There was a big trailer combo slewed across the road in front of me. I hit what was left of the brakes, and rolled to a stop. No point trying to sneak up, not with the van coughing loud like Ma Smolowski’s old man before they took him off to County. I figured it might be a trap. The Sainsbury Mob guys were getting a bit restless, what with the business we was stealing off of them like taking candy from a baby. I pulled forward, ready to give it the big one if things turned ugly.

Like I said, a big trailer. Yellow. Cops trying to nail me for overtaking a school bus? Traffic cops may be the meanest sonsabitches we come across in The Job, but they weren’t that mean, I wasn’t being set up for the long walk. Not a soul to be seen. Just this big empty trailer in the middle of the road, ‘Wilson’s Road Safety Systems’ painted in kind of Olde Worlde letters down the side. So the Wilson mob had parked this thing in the middle of a blind bend while they tried to make things safer? I sure didn’t want to be around when they decided to make things on the road unsafe, so I gunned past, forcing an oncoming car off the road. It was that old Micra. I didn’t stop. I figured the old guy had enough trouble without me making him regret being in the wrong place at the wrong time.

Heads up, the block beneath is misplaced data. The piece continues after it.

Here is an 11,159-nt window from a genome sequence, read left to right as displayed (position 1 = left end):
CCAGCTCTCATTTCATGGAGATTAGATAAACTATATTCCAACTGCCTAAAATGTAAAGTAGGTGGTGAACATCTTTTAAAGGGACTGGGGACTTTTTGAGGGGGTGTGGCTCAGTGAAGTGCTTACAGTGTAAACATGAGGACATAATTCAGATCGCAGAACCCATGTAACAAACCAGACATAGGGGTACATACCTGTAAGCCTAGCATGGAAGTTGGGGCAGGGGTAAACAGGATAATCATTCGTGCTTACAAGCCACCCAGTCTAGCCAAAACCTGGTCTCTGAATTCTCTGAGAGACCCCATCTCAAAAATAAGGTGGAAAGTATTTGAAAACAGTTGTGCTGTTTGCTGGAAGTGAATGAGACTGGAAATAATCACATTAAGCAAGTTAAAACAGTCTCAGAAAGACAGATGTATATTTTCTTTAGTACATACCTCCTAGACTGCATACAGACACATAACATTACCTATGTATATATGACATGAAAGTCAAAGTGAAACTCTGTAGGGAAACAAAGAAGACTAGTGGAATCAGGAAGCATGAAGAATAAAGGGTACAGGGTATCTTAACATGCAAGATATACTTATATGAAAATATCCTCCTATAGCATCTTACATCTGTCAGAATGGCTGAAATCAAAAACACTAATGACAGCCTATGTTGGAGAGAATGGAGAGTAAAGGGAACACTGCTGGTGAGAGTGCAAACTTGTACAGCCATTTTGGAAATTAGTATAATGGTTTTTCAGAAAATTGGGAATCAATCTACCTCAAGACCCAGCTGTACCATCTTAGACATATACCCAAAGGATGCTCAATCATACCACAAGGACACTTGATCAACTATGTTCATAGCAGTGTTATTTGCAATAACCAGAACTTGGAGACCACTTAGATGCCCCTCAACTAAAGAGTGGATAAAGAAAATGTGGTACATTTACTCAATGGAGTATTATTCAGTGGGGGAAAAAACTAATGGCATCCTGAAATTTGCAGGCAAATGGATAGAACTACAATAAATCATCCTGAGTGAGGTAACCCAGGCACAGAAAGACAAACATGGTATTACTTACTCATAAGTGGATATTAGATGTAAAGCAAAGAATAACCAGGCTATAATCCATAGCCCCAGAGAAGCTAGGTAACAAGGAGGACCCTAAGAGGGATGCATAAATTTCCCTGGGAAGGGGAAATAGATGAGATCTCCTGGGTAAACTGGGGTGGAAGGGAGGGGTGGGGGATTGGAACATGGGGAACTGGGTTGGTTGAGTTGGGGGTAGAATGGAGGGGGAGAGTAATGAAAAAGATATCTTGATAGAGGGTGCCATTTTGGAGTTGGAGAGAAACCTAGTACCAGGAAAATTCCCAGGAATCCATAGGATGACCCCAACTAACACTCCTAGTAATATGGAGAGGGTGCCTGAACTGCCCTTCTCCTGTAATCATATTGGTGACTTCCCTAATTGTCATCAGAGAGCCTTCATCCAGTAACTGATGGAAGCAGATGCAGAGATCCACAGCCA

One last drop, then that was it. Me finished. At least for tonight. Just one more. I thought briefly why it was always ‘Just one more?’ Then I stopped thinking. You don’t think, not in The Job. My eyes were near popping out of my head as I tried to find the last house. It was getting real dark now. What the hell did these people expect? That I should find them by some sixth sense? Well my psychic powers were pretty well gone by now. I called up.

‘Listen pal,’ I growled to the wise guy who answered. ‘I been driving up and down here for damn near 30 minutes, and I can tell ya I’m just about getting teed off. All I can see is goddam turnips. So where is the goddam White House, and why can’t you people have goddam house numbers like goddam real people?’

So this guy says, ‘Oh, everybody has trouble. It’s simple really. Come up the hill and on your left there’s a big green house and that’s us.’

He shouldn’t have smirked. I knew he smirked. I could hear it in his voice.

‘So why in the name of all that’s goddam holy is a green house called the White House you worthless piece of….’ I ran out of words.

‘There’s no need to take that tone with me my good man. If it were (he was trying to snow me here with the use of a subjunctive, but good old Ma Smolowski put me wise to that one a long time ago) called the Green House the people might think we lived in a garden centre. Hahaha.’

He laughed so goddam hard he mighta bust a rib. I wanted to bust his goddam skull.

Mr Greenhouse got his drop, but I reckon the chickens might have made quite a mess of it by the time he found it in the hencoop. I didn’t care. While he was checking out the fox or whatever it was that was making his hens squawk fit to bust (it was me of course, or as Ma Smolowski would have it, ‘It was I’) I dropped a card in his mailbox saying I’d called but couldn’t get an answer.

It’s one of the perks of The Job.

2 thoughts on “The Big Drop”

  1. Bruce Ruston said:

    very entertaining story enjoyed